The Ultimate Guide on How to Prepare for CCPA Compliance
On June 28, 2018, California enacted AB 375, commonly referred to as the California Consumer Privacy Act of 2018 (CCPA).
On June 28, 2018, California enacted AB 375, commonly referred to as the California Consumer Privacy Act of 2018 (CCPA). The enforcement of CCPA is scheduled for January 1, 2020.
- CCPA offers consumers additional privileges to access and oversee their personal information. As currently adopted, the law expands consumer's rights of access to and control over how their data is gathered, utilized, sold, and disclosed radically.
- Enterprises will need to change their operations, policies, and processes to comply with CCPA.
In this article, we provide a CCPA compliance checklist for your organization to help you prepare for the upcoming deadline.
Evaluate whether CCPA Applies to your Company
The first step is to assess whether your company falls under the scope of CCPA. As currently approved, this law applies to companies that;
- Collect personal data from California’s residents and have yearly gross revenues exceeding $25 million
- Process the personal data of 50,000 or more California consumers, households, or devices.
- Derive 50% or more of their yearly income from selling the data of California consumers.
You should be aware that CCPA has wide applicability meaning that it safeguards the personal data of California consumers even when they are out of the state. For this reason, the ‘geofencing’ tactics employed to avoid compliance with GDPR may not suffice in the case of CCPA.
Analyze and Monitor your Data Collection Techniques and Information Sources
You need to have a strong comprehension of the kind of personal data your company is gathering, how it is processed, and with whom it is shared. The CCPA will oblige you to reveal collected information to consumers who ask for it, as well as informing them about your data collection practices before you gather personal information.
Therefore, consider creating a system of infographics that capture the lifecycle of collected information, and data flow maps to pinpoint a consumer's data. This approach will also be crucial to your recordkeeping objectives.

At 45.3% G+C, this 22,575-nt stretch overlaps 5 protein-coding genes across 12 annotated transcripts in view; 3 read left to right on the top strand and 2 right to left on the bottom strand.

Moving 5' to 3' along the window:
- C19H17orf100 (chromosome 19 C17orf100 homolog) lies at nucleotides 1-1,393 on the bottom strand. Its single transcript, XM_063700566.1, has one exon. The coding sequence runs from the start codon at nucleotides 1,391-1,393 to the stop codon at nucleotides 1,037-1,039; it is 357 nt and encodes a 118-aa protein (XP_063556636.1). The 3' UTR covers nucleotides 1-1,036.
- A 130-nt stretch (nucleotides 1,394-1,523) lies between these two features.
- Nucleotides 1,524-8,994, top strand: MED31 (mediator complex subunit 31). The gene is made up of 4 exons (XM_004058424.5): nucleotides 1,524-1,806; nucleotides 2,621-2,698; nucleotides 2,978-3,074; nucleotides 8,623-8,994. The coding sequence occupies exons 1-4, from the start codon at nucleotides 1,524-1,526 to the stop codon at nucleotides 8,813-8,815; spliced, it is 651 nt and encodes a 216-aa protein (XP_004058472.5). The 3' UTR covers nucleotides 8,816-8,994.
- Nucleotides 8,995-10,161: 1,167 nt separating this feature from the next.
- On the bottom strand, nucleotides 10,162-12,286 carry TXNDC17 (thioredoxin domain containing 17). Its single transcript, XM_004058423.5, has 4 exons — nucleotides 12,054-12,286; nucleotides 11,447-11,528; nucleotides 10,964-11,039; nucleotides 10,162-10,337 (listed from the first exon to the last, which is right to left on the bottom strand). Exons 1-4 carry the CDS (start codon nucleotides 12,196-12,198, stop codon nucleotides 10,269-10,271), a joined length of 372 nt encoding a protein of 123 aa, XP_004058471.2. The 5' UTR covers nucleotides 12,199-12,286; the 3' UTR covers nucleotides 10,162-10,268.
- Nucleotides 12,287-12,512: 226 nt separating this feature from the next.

Document your Data Handling Activities
Once the CCPA comes into effect, consumers in California have the right to request a business to provide specific disclosures connected to the processing of their data within the year before the request is made in a readily usable format.
Technically, this point implies that companies should already be maintaining records regarding their information processing activities to allow them to respond to these requests once the CCPA comes into effect on January 1, 2020.
Evaluate Policies and Determine gaps with GDPR
One of the primary misconceptions is that GDPR compliance eliminates the need to comply with CCPA. Although companies should synchronize their GDPR and CCPA compliance strategies, they should also take into account the differences between the regulations.
As such, companies should implement measures focused on identifying gaps in their current procedures that violate CCPA requirements, determine procedural issues that compliance with CCPA may introduce, and develop a plan on how to become compliant.
Examine Third Parties
A crucial obligation under CCPA is to give users a chance to opt-out of the ‘sale' of their data.